On paper it’s a nice suggestion–everyone loves a charitable celebrity, and it would be a nice way to use the extra income. But Darvish did not seem especially pleased by being told how to spend his money. His reply was swift and sharp, to the tune of “why don’t you do it instead?”

“People shouldn’t tell other people what to do with their money. Everyone is taking time out of their life to earn money. Before telling anyone what to do, start by doing something yourself. And if you can’t, then don’t go about telling other people what to do.
I’ve already decided what to do with my YouTube channel. It’s almost coming to an end.”

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Keep going~! #cubs #everybodyin

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Darvish makes a good point in saying that, if you’re not doing anything to help the needy yourself, you shouldn’t preach it to anyone else. Most netizens agreed with Darvish, saying that Tatsuya was in the wrong to make such a request of him:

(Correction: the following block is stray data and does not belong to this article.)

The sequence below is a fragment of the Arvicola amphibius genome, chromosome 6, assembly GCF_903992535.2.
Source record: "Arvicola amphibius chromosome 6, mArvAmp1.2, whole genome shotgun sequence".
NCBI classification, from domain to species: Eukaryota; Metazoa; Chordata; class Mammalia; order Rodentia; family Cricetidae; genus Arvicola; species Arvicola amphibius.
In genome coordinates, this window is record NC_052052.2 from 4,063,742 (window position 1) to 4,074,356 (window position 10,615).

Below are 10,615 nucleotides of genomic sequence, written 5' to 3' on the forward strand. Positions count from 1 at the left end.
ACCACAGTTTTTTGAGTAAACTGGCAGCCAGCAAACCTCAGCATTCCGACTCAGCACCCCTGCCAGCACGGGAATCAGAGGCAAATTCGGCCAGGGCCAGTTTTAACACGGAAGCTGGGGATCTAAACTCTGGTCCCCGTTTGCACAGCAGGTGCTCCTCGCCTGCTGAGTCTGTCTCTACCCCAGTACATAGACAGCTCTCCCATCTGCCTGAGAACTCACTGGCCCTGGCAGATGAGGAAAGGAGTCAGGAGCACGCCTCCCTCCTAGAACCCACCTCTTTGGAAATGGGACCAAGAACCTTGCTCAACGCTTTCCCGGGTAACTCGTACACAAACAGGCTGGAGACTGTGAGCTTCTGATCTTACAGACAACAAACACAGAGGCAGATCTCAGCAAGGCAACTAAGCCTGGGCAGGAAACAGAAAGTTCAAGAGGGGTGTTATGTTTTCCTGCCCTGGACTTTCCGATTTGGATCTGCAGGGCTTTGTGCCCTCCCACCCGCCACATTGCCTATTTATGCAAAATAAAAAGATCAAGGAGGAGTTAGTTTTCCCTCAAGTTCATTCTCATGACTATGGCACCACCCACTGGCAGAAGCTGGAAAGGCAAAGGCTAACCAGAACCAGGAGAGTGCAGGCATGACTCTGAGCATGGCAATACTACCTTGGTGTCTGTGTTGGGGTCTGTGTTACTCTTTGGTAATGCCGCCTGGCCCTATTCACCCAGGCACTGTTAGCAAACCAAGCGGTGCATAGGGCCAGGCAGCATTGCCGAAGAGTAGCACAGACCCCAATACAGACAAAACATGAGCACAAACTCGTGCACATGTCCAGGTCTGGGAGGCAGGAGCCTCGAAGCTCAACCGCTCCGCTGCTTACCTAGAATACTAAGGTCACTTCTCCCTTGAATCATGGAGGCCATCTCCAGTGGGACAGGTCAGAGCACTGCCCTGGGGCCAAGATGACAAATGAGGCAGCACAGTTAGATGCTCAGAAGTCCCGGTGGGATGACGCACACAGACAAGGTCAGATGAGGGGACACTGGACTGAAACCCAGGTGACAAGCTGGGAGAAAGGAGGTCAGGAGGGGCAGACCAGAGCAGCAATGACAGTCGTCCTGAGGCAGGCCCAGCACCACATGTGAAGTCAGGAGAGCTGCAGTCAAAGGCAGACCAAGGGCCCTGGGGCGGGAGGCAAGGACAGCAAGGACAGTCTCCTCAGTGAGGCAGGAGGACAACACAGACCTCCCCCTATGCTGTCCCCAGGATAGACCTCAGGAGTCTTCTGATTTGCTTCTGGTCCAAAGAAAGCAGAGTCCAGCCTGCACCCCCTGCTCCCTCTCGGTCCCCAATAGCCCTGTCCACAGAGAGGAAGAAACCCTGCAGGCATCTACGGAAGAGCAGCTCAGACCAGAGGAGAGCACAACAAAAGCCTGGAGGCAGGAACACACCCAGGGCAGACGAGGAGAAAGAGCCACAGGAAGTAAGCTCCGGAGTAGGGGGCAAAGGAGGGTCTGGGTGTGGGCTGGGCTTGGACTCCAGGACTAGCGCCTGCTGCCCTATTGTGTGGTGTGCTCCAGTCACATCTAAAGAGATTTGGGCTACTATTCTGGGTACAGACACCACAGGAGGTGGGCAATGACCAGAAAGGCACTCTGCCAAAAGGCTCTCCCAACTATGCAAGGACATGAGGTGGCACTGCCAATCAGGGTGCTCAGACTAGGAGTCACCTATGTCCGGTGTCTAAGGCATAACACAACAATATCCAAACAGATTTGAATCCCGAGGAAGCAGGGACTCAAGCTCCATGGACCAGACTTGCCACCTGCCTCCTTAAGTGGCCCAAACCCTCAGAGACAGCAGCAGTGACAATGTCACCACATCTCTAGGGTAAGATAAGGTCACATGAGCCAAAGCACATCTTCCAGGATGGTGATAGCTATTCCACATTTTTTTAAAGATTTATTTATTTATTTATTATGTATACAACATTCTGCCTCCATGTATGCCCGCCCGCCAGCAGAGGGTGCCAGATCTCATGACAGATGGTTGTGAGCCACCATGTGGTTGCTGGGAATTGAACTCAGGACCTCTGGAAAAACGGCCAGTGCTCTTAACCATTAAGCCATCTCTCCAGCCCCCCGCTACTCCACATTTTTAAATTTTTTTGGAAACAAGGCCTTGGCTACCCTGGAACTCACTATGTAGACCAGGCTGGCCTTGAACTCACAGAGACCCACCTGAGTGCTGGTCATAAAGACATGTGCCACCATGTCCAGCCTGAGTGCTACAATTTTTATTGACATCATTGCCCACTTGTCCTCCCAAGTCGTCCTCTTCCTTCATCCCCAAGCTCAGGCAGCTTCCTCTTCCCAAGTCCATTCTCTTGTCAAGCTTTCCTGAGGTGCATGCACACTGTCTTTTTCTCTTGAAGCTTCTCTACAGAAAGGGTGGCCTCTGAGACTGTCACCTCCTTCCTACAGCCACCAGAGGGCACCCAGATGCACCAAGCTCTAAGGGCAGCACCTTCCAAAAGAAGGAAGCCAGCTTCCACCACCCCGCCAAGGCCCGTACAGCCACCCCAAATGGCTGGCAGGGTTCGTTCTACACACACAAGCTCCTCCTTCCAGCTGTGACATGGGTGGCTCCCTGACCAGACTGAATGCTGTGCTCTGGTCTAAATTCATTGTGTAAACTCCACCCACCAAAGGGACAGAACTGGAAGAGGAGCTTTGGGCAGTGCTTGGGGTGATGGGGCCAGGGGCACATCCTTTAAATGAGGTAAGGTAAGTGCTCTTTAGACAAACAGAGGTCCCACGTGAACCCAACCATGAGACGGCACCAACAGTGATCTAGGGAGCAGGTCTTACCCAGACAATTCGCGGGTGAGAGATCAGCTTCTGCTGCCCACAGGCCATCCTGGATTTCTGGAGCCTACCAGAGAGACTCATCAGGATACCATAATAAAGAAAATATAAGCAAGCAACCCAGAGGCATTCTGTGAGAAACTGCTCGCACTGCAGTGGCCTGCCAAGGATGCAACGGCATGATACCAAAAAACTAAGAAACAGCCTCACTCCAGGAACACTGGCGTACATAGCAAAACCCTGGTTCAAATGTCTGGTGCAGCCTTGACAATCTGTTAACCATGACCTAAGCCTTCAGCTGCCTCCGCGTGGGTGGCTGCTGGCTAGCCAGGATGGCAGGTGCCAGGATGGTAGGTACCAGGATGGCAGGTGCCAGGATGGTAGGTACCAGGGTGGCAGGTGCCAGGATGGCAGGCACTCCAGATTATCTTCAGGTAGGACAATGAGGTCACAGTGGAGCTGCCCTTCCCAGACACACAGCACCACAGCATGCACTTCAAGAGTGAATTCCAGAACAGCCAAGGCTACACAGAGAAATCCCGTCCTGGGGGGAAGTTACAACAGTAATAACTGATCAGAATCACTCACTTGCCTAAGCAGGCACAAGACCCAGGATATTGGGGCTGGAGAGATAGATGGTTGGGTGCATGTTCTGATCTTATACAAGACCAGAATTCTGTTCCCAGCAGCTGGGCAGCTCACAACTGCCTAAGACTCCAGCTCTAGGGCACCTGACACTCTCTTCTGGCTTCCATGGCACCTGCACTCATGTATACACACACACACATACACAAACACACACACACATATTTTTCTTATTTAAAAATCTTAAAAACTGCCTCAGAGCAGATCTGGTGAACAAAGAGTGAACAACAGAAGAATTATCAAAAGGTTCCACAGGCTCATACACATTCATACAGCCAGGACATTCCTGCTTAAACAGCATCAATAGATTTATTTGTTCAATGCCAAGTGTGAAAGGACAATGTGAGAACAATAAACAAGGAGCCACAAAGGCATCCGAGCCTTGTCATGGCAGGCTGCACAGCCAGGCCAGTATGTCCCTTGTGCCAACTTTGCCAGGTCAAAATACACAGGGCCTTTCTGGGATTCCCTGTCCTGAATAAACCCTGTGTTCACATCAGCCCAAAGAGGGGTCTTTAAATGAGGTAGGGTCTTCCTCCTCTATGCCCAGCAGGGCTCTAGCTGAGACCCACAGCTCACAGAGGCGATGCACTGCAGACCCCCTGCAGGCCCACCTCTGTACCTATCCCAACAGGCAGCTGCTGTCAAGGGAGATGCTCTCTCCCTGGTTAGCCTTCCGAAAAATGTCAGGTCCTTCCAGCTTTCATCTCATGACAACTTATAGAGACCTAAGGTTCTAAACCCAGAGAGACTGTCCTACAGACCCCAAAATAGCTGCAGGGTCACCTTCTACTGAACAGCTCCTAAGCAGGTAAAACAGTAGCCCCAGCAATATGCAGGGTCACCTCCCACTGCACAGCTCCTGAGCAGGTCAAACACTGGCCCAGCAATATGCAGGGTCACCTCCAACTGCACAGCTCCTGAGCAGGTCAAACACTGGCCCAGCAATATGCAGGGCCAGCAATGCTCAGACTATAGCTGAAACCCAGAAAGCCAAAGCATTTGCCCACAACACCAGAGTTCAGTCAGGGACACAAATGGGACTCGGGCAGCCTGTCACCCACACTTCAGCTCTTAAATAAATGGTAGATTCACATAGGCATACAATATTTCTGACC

“If your finances are limited, why not donate to your limit? I wonder about this kind of virtue that relies on others to do good.”
“Being unnecessarily asked to donate makes people want to donate less.”
“[Darvish] is totally right. Only you can decide what to do with the money you make.”
“Do it yourself!”
“Donations are not a thing you ask someone else to do for you, and to suddenly ask Mr. Darvish to do such a thing is really rude.”

They were also quick to tell Tatsuya that Darvish already donates much of his 20 million dollar salary to disaster relief and other charities without being told.